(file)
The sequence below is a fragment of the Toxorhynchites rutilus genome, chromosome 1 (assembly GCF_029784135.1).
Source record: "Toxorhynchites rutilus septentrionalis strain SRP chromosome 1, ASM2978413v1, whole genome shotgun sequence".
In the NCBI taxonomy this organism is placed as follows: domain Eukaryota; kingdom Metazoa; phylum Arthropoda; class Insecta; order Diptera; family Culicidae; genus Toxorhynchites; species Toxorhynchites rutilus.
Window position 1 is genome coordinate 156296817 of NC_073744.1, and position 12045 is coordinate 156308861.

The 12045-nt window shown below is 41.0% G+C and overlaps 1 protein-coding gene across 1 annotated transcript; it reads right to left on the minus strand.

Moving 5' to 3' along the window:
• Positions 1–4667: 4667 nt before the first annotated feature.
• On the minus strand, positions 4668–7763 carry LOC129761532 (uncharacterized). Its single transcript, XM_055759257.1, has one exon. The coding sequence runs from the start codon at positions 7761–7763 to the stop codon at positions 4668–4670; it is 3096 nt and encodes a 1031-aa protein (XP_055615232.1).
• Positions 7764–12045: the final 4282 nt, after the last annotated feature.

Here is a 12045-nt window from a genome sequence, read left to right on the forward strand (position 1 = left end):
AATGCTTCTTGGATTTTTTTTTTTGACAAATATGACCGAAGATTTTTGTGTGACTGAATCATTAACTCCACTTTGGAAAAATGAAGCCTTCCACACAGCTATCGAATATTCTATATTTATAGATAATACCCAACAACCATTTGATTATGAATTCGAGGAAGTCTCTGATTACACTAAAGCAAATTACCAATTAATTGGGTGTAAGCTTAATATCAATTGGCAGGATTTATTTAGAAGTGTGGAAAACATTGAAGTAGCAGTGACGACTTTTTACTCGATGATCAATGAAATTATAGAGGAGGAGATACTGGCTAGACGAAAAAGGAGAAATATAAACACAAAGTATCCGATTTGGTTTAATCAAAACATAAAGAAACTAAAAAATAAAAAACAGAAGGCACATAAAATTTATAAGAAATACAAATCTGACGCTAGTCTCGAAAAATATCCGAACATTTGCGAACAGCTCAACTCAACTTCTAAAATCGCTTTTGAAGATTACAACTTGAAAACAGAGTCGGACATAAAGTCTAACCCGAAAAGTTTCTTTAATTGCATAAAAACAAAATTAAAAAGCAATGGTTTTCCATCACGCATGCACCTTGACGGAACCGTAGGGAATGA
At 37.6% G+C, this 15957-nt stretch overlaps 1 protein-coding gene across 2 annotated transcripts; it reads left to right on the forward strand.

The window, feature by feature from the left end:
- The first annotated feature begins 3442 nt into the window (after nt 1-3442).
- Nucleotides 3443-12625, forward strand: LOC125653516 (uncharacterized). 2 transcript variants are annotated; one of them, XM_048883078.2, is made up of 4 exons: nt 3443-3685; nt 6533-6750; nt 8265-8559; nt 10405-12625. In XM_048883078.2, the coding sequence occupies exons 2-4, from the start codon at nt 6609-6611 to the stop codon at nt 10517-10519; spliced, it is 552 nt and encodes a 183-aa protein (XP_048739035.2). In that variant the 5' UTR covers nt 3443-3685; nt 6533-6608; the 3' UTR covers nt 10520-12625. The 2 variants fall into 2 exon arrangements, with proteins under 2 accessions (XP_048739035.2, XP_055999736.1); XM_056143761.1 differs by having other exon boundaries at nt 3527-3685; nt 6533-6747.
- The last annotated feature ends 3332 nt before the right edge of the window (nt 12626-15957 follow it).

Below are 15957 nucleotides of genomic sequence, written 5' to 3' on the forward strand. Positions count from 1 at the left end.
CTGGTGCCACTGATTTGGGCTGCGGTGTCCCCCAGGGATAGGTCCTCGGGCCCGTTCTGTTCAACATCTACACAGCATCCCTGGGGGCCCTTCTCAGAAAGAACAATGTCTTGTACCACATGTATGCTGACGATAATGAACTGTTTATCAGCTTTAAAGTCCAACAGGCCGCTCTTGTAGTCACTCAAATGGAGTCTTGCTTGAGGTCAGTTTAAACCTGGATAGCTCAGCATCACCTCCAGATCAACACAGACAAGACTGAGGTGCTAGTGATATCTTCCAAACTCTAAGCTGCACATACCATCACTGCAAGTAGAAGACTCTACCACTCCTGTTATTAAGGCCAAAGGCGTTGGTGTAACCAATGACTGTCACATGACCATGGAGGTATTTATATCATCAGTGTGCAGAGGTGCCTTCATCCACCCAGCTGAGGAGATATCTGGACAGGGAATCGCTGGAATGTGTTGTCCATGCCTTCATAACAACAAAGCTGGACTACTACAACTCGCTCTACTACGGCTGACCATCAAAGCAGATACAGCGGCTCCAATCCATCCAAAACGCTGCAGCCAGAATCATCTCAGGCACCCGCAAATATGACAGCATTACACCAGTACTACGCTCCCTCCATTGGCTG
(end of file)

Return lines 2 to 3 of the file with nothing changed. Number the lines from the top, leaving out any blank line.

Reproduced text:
Source record: "Toxorhynchites rutilus septentrionalis strain SRP chromosome 1, ASM2978413v1, whole genome shotgun sequence".
In the NCBI taxonomy this organism is placed as follows: domain Eukaryota; kingdom Metazoa; phylum Arthropoda; class Insecta; order Diptera; family Culicidae; genus Toxorhynchites; species Toxorhynchites rutilus.